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Emergency appeal for Zimbabwe

Posted by on January 11th 2014

Practical Action write:-

“Broken pipes in Zimbabwe irrigation systems mean that farmers are unable to grow crops to feed and support their families.
Farmers like Reginald Tawanda, he’s farmed in Manicaland, Zimbabwe for over 50 years. He has always supported his family but since 2000 the erratic rainfall coupled with the broken pipes means he has struggled to provide for his family.
It’s sad to know that in recent years this proud old man, like many others, has been forced to seek food aid in order to feed his family. But you can make a difference.
Agriculture is the main source of food and income for Zimbabwe’s rural population; erratic rainfall means that every drop of water is precious, but 70% of rain that falls is wasted due to damaged irrigation systems.
Simple rehabilitation of these systems will allow water to be stored and available throughout the year. Having working irrigation in place will give farmers access to the water they need to produce three harvests a year, and so will be able to provide for their family.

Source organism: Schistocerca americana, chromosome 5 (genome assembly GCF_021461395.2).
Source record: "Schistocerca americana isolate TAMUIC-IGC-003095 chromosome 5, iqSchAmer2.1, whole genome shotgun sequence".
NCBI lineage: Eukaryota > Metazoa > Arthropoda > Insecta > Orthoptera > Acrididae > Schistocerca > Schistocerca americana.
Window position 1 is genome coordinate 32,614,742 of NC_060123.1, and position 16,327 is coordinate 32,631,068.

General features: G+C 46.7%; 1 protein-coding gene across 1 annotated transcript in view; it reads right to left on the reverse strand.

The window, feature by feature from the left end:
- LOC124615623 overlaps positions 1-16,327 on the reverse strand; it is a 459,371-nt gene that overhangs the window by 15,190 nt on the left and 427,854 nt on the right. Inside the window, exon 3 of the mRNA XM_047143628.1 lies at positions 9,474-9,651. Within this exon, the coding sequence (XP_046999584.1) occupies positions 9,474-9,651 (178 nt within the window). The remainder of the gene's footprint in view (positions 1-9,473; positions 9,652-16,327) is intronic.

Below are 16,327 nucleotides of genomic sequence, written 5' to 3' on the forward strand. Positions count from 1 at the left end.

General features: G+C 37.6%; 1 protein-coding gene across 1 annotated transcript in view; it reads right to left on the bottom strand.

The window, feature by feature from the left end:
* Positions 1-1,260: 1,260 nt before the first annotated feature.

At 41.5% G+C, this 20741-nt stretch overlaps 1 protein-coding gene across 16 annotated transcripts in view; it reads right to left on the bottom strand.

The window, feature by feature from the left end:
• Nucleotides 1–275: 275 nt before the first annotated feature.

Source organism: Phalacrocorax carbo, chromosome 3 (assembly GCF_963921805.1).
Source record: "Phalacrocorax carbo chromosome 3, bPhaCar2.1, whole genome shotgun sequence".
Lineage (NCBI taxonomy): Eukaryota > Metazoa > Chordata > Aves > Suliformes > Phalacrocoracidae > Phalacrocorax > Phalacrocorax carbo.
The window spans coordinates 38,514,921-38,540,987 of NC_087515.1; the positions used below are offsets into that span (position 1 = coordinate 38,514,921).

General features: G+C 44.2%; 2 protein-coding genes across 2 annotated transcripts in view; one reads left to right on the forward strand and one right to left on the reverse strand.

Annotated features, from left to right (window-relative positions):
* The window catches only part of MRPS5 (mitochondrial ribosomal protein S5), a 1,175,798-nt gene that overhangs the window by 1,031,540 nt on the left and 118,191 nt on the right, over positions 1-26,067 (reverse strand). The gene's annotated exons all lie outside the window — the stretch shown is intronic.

The systems are already there but at 80 years old they have fallen into disrepair and are only working at 30% capacity. With your help we can provide the basic materials such as pipes, bricks, cement and solvent cement and work with communities to repair and maintain their vital systems.
Our work starts with repairing the damaged irrigation channels and repairing the water storage facilities, but it can’t stop there if we are to have a long term solution.

Together:
• We will work closely with the community to ensure they can maintain the irrigation systems.
• We will work with the community to improve access to seeds and fertilisers; giving greater choice and diversity of crops

This vital project will ensure that farmers will be able to grow enough food all year round and farm more effectively. Improved harvests will give poor families the ability to sell and additional produce at local markets giving a small income to help with medical and education costs.”